These last two lines of consolation make the same point. Death is about separation. Our hope is about reunion. Soul and body will be forever reunited, gloriously. The believing dead and believers who are alive at the second coming will be reunited, and all believers will be gathered to Christ, forever. Our hope reminds us that death is not the final word. In the providence of God, it is one step toward the grand accomplishment and realization of God’s purpose to gather His people to Himself in Jesus Christ. This hope cannot but transform our experience of grief. We certainly grieve in view of the tremendous loss that death has brought into our lives, but we grieve in view of the blessings that are sure to come.

Facing the Death of an Unbeliever

We have been thinking about how a believer faces the death of a fellow believer. Clear, certain gospel hope transforms that experience of grief. We are called to minister this hope to our fellow brothers and sisters.

But what if the person who dies is not a believer? Or what if he did not give clear evidence of being a true believer? Believers will and must grieve that death. What does such grief look like?
Compounding a believer’s grief in such a situation is that we have no confidence to say that this person has died in Jesus. We therefore have no expectation that the person will be gloriously raised from the dead, reunited with the saints, and brought eternally into the presence of Jesus. We have no expectation that the person is now with the Lord in the way that believers are now with the Lord. How do we face a situation such as this in faith?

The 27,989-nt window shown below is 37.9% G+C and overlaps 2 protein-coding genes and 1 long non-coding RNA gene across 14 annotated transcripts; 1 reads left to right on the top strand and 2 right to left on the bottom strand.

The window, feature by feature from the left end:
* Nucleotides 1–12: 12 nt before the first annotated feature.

We must remember the Bible’s teaching that death immediately ushers a person into the presence of the Son of God, who passes sentence and either brings that person into heaven or sends the person to hell (Matt. 25:31–33; John 5:22). The matter is therefore settled. We must not pray for the dead person’s salvation.

We must also remember the Bible’s teaching that God is perfectly just and righteous. God never does any human being wrong or does injustice (see Gen. 18:25). No one—ourselves included—deserves the least bit of mercy from Him: “He has mercy on whomever he wills” (Rom. 9:18). We must never let our confidence in the integrity of God’s character waver.

We should certainly pray in this situation. We should pray that in the midst of a difficult providence, we might find grace from God to submit to His wise will. We should pray that we would rest content in God’s purposes, even if we do not fully understand those purposes in a particular situation. We should pray for any living friends or family members of the deceased—that they would find mercy while they are alive, in the only place where sinners may find mercy, in Jesus Christ.

What if someone asks us whether the deceased “is in a better place”? How should we respond? The best thing to do is to steer the conversation toward Jesus Christ and the gospel. As we are able, we should tell the inquirer that hope of eternal life is found in Christ alone and that any sinner who puts his trust in Christ according to the gospel may know that he has been saved by the work of Christ alone. We may not be able to have this conversation right away, and these words, however gently we put them, may not be well received, but sharing the good news about Jesus is the best thing we are able to offer anyone who is grieving.